BrightSpring Health Services is pursuing an initial public offering (IPO) and plans to begin trading on NASDAQ. The company, which does not yet have a ticker symbol, is looking to raise $ 100 million through the IPO.
BrightSpring is a home and community health services platform. The company entered the hospice business in February with the $ 775 million acquisition of Abode Healthcare from private equity firm Summit Partners. Brightspring entered into a second hospice palliative care deal in September, acquiring North Carolina-based Dare County Home Health & Hospice for $ 2.9 million.
“By providing a suite of complementary and purpose-built services, our model of care is designed to meet more patient needs and better integrate health service delivery to improve patient outcomes and experiences, while reducing overall costs, “BrightSpring wrote in a deposit with the United States Securities and Exchange Commission.
BrightSpring is making a concurrent offer of a so far undisclosed percentage of tangible equity units. These often come in the form of prepaid stock purchase contracts.
As a result of the offer, BrightSpring’s current backers – KKR Phoenix Aggregator LP and Walgreens Co., a subsidiary of Walgreens Boots Alliance, Inc. (NASDAQ: WBA) – will retain a percentage of shares yet to be determined.
Goldman Sachs, Jeffries, BMO Capital Markets and Morgan Stanley are among the 14 financial institutions that have subscribed to the IPO. Sources from several of these organizations told Hospice News that they could not comment on an ongoing deal. BrightSpring also did not comment.
Founded as ResCare in 1974, BrightSpring focuses on serving patient populations with complex and specialized care needs across the continuum of care and also provides pharmaceutical and diagnostic services through subsidiaries such as Adoration Health LLC, Pharmacy Alternatives LLC and more.
BrightSpring reported 23.3% revenue growth in 2020, an increase of $ 1.1 billion to $ 5.6 billion across all of its business segments, which include healthcare services home and community, or provider services, and pharmacy solutions. Net profit reached $ 21.2 million last year, up 129.8%.
In the SEC filing, the company cited a combined $ 1.5 trillion market opportunity across all of its lines of business as a factor in its decision to go public. BrightSpring sees growth opportunities through organic expansion, SEO synergies across its service lines, emerging value-based payment models and strategic acquisitions, according to the filing.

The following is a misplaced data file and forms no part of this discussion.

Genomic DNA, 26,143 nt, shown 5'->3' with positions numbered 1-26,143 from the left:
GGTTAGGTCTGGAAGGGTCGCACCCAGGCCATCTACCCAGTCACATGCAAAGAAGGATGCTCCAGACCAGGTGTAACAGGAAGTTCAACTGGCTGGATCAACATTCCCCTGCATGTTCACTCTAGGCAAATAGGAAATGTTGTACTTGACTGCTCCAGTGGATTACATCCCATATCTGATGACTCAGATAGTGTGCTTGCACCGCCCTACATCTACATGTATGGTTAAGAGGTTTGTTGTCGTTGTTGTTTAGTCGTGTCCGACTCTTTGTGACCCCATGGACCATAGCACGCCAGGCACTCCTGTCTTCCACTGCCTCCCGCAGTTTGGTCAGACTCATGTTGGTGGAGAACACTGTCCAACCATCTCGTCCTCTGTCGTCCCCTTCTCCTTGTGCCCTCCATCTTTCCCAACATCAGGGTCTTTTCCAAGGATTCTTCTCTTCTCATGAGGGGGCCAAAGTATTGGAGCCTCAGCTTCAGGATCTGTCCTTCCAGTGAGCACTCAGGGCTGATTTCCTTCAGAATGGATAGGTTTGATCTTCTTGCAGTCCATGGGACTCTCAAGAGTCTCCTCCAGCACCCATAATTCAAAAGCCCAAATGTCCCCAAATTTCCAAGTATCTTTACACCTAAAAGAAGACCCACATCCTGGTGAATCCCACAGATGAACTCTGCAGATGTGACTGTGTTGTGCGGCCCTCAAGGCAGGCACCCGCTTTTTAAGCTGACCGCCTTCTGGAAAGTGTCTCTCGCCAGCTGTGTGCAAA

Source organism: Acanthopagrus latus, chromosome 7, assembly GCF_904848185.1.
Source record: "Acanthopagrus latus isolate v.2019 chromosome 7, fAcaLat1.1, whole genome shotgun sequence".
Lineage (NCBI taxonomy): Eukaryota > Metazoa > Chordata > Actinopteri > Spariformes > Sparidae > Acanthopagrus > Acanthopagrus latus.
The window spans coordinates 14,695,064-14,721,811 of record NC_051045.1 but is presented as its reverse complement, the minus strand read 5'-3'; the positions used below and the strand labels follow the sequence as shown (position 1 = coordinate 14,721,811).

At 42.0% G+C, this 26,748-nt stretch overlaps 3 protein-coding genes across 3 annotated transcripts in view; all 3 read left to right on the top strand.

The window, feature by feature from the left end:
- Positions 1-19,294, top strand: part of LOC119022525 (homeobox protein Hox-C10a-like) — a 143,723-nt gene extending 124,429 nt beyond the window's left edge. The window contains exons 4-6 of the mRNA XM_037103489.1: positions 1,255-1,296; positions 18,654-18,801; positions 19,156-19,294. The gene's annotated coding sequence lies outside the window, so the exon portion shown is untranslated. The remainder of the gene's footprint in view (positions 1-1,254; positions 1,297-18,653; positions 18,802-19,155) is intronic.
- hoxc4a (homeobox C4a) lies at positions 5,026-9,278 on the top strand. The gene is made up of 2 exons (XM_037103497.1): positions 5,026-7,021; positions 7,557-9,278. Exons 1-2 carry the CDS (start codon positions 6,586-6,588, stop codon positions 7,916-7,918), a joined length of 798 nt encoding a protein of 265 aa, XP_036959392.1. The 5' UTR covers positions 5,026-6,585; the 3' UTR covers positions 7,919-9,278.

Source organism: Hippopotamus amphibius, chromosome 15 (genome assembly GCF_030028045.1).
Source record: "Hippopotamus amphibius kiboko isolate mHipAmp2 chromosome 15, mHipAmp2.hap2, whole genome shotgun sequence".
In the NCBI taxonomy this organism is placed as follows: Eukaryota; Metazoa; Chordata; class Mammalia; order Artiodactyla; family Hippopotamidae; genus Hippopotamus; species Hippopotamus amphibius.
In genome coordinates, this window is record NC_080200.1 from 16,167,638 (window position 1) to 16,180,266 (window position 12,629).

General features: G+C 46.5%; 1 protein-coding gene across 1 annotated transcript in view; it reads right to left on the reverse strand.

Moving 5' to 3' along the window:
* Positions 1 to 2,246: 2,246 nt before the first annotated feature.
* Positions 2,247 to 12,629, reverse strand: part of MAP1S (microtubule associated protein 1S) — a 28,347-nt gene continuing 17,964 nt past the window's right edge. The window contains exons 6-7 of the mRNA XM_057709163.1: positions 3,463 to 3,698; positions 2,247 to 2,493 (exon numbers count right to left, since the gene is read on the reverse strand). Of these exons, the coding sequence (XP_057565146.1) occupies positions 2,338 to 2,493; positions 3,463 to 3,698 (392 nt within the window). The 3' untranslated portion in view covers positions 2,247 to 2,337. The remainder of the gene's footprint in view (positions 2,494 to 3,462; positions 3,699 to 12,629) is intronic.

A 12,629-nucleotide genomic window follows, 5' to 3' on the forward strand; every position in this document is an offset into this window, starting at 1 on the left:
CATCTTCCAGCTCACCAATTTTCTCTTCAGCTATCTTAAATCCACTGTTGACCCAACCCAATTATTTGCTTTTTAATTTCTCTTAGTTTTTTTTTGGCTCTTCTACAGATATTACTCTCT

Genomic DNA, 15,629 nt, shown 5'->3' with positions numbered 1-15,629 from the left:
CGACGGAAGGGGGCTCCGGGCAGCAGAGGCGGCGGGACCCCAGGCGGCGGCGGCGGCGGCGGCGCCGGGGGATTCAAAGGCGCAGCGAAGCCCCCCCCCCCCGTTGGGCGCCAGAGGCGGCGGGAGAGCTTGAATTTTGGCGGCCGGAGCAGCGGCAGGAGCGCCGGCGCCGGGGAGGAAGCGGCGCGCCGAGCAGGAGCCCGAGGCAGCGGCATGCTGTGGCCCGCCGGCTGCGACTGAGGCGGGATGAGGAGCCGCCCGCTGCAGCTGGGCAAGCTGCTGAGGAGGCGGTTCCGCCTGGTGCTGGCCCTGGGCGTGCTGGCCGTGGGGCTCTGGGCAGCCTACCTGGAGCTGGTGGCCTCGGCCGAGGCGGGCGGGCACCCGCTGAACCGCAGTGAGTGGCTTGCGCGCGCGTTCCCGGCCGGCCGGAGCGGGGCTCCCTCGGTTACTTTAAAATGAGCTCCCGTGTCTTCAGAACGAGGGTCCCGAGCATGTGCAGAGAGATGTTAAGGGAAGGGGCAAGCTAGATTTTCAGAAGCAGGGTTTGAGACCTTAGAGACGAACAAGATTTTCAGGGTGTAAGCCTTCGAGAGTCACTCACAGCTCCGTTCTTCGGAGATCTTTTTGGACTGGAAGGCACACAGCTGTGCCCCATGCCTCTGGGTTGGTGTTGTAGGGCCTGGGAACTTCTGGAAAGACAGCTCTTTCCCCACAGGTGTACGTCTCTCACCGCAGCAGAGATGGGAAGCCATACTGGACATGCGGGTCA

The company closed 12 transactions each year between 2018 and 2020. In the second quarter of 2021, BrightSpring completed six acquisitions, including the Abode and Dare County transactions.
Acquisitions accounted for the bulk of its nearly $ 2.5 billion revenue growth from 2018 to 2020, BrightSpring said in SEC documents.
“Our platform and financial profile also benefit from a long experience in mergers and acquisitions and a proven ability to seek, execute and integrate strategic and accretive acquisitions in several fragmented sectors,” BrightSpring said in its case. âWe are able to selectively target attractive and rewarding acquisitions that we believe will continue to make a significant contribution to the long-term success of the business. ”
BrightSpring also expects to benefit from the strong demographic tailwinds of an aging population that have propelled industry-wide growth. In the United States, about 10,000 people become eligible for Medicare each year, a trend that began in 2011 and is expected to continue until 2030, according to the Kaiser Health Foundation. A substantial majority will have a serious or chronic health problem.
The company cited certain risks that could limit or hinder the execution of its growth strategy. BrightSpring has significant debt, totaling nearly $ 3.5 billion, which means the company has to spend “a substantial portion” of its cash flow to repay that amount.
Most of the risks identified by BrightSpring reflect challenges that impact the healthcare industry as a whole, such as the highly competitive market, labor shortages, potential policy or reimbursement changes. Medicare, as well as uncertainties related to the COVID-19 pandemic.
“We may be more vulnerable to the effects of a public health emergency than other companies because of our complex patient populations and the physical proximity required by our operations,” the SEC file says.